DOI: 10.3390/toxics12020136 ISSN: 2305-6304

Short-Term Exposure to PM2.5 Chemical Components and Depression Outpatient Visits: A Case-Crossover Analysis in Three Chinese Cities

Zitong Zhuang, Dan Li, Shiyu Zhang, Zhaoyang Hu, Wenfeng Deng, Hualiang Lin
  • Chemical Health and Safety
  • Health, Toxicology and Mutagenesis
  • Toxicology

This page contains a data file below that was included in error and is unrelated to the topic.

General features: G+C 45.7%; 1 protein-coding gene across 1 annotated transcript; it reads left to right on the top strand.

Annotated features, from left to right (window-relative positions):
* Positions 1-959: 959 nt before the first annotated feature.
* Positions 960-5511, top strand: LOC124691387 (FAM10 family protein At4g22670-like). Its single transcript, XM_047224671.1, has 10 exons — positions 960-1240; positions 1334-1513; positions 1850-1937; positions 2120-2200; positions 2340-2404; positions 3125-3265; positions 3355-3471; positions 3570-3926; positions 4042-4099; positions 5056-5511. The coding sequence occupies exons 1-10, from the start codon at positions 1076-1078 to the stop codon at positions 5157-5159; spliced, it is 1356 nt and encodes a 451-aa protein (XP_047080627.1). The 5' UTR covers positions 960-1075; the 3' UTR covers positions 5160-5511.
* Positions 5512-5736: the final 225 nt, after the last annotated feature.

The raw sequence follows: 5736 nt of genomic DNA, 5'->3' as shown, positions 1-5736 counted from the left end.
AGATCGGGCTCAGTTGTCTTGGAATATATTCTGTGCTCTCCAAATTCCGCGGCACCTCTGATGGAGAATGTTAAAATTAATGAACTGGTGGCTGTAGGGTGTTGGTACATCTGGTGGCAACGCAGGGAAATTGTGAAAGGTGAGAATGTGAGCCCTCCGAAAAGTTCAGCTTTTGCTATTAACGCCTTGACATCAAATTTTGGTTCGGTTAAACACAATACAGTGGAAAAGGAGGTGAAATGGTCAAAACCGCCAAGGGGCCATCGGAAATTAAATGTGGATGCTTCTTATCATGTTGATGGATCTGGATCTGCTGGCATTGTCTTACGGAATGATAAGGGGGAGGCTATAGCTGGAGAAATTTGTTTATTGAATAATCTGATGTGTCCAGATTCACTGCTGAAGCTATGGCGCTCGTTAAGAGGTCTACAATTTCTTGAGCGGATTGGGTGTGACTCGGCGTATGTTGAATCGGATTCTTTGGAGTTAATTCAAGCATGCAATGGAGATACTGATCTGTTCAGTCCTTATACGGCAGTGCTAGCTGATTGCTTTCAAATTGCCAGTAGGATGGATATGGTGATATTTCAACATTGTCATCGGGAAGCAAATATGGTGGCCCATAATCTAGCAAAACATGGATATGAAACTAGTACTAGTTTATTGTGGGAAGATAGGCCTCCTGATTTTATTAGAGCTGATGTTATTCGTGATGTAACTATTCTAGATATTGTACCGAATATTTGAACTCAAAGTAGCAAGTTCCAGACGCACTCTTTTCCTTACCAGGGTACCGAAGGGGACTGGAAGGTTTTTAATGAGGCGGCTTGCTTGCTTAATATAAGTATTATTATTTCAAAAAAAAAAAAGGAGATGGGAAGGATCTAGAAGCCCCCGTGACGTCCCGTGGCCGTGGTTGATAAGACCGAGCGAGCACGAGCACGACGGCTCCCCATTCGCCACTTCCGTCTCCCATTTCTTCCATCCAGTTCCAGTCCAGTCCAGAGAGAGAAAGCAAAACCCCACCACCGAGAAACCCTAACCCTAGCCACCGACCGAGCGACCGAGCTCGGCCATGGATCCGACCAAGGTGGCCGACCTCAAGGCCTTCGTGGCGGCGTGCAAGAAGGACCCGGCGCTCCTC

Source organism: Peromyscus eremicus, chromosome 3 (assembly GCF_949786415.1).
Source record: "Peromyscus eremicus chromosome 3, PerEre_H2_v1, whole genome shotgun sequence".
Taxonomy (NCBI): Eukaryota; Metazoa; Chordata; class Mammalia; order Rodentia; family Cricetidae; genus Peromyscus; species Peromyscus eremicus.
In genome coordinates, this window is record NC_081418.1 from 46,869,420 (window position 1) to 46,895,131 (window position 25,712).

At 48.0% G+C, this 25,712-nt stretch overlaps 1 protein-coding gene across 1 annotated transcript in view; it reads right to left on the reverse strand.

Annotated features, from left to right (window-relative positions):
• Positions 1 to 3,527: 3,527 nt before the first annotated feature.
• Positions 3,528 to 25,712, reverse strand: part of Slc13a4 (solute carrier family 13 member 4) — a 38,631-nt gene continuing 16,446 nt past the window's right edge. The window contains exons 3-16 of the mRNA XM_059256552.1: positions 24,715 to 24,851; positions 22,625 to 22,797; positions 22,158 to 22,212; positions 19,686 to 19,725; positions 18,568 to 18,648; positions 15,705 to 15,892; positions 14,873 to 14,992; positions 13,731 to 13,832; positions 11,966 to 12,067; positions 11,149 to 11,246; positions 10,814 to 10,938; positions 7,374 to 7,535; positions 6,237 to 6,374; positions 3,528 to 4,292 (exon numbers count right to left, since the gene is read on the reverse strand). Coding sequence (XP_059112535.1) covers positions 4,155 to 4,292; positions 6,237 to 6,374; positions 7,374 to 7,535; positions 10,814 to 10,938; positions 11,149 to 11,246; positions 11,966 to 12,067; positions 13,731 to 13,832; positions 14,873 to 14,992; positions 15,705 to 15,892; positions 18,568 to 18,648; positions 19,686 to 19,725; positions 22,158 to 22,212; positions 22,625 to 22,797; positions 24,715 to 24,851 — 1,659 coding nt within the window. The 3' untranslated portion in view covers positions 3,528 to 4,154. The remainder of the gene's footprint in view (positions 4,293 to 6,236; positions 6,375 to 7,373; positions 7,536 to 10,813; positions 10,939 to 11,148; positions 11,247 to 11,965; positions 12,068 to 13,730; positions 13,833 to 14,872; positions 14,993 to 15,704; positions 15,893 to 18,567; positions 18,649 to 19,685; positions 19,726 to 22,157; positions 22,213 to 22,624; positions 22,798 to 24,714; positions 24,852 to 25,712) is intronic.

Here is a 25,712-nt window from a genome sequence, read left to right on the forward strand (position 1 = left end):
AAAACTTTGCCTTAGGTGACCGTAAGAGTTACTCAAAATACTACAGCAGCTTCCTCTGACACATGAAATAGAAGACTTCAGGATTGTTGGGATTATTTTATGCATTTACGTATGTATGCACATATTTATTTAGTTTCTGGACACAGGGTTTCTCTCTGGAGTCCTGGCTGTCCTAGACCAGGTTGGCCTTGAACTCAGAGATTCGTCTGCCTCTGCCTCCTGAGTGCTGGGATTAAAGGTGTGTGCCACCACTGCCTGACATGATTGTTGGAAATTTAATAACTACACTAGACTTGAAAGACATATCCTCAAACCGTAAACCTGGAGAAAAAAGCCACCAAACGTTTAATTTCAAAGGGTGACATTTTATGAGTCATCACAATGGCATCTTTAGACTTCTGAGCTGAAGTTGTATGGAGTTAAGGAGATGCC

Background: The association between specific chemical components of PM2.5 and depression remains largely unknown. Methods: We conducted a time-stratified case-crossover analysis with a distributed lag nonlinear model (DLNM) to evaluate the relationship of PM2.5 and its chemical components, including black carbon (BC), organic matter (OM), sulfate (SO42−), nitrate (NO3−), and ammonium (NH4+), with the depression incidence. Daily depression outpatients were enrolled from Huizhou, Shenzhen, and Zhaoqing. Results: Among 247,281 outpatients, we found the strongest cumulative effects of PM2.5 and its chemical components with the odd ratios (ORs) of 1.607 (95% CI: 1.321, 1.956) and 1.417 (95% CI: 1.245, 1.612) at the 50th percentile of PM2.5 and OM at lag 21, respectively. Furthermore, the ORs with SO42− and NH4+ at the 75th percentile on the same lag day were 1.418 (95% CI: 1.247, 1.613) and 1.025 (95% CI: 1.009, 1.140). Relatively stronger associations were observed among females and the elderly. Conclusions: Our study suggests that PM2.5 and its chemical components might be important risk factors for depression. Reducing PM2.5 emissions, with a particular focus on the major sources of SO42− and OM, might potentially alleviate the burden of depression in South China.

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